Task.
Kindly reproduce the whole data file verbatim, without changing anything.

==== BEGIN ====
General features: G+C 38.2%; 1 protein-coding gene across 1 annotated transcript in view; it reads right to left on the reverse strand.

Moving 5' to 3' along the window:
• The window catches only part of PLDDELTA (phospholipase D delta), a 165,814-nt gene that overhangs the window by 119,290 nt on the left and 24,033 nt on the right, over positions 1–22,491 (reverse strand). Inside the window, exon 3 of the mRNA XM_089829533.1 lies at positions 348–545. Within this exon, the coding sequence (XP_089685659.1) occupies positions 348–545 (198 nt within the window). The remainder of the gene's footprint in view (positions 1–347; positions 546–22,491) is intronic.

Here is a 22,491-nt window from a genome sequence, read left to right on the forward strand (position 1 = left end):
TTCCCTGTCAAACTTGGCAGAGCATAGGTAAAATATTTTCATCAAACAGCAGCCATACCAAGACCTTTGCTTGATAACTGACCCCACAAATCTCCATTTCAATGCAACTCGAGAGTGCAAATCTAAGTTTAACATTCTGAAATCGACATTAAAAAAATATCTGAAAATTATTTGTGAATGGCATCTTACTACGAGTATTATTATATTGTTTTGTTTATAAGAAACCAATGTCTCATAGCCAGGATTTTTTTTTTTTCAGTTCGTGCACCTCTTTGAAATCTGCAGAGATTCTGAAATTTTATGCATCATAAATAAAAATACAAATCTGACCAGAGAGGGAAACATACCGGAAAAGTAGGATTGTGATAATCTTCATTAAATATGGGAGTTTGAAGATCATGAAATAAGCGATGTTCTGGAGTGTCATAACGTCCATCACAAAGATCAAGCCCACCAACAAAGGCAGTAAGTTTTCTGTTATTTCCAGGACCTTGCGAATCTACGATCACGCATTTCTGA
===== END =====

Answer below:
General features: G+C 38.2%; 1 protein-coding gene across 1 annotated transcript in view; it reads right to left on the reverse strand.

Moving 5' to 3' along the window:
• The window catches only part of PLDDELTA (phospholipase D delta), a 165,814-nt gene that overhangs the window by 119,290 nt on the left and 24,033 nt on the right, over positions 1–22,491 (reverse strand). Inside the window, exon 3 of the mRNA XM_089829533.1 lies at positions 348–545. Within this exon, the coding sequence (XP_089685659.1) occupies positions 348–545 (198 nt within the window). The remainder of the gene's footprint in view (positions 1–347; positions 546–22,491) is intronic.

Here is a 22,491-nt window from a genome sequence, read left to right on the forward strand (position 1 = left end):
TTCCCTGTCAAACTTGGCAGAGCATAGGTAAAATATTTTCATCAAACAGCAGCCATACCAAGACCTTTGCTTGATAACTGACCCCACAAATCTCCATTTCAATGCAACTCGAGAGTGCAAATCTAAGTTTAACATTCTGAAATCGACATTAAAAAAATATCTGAAAATTATTTGTGAATGGCATCTTACTACGAGTATTATTATATTGTTTTGTTTATAAGAAACCAATGTCTCATAGCCAGGATTTTTTTTTTTTCAGTTCGTGCACCTCTTTGAAATCTGCAGAGATTCTGAAATTTTATGCATCATAAATAAAAATACAAATCTGACCAGAGAGGGAAACATACCGGAAAAGTAGGATTGTGATAATCTTCATTAAATATGGGAGTTTGAAGATCATGAAATAAGCGATGTTCTGGAGTGTCATAACGTCCATCACAAAGATCAAGCCCACCAACAAAGGCAGTAAGTTTTCTGTTATTTCCAGGACCTTGCGAATCTACGATCACGCATTTCTGA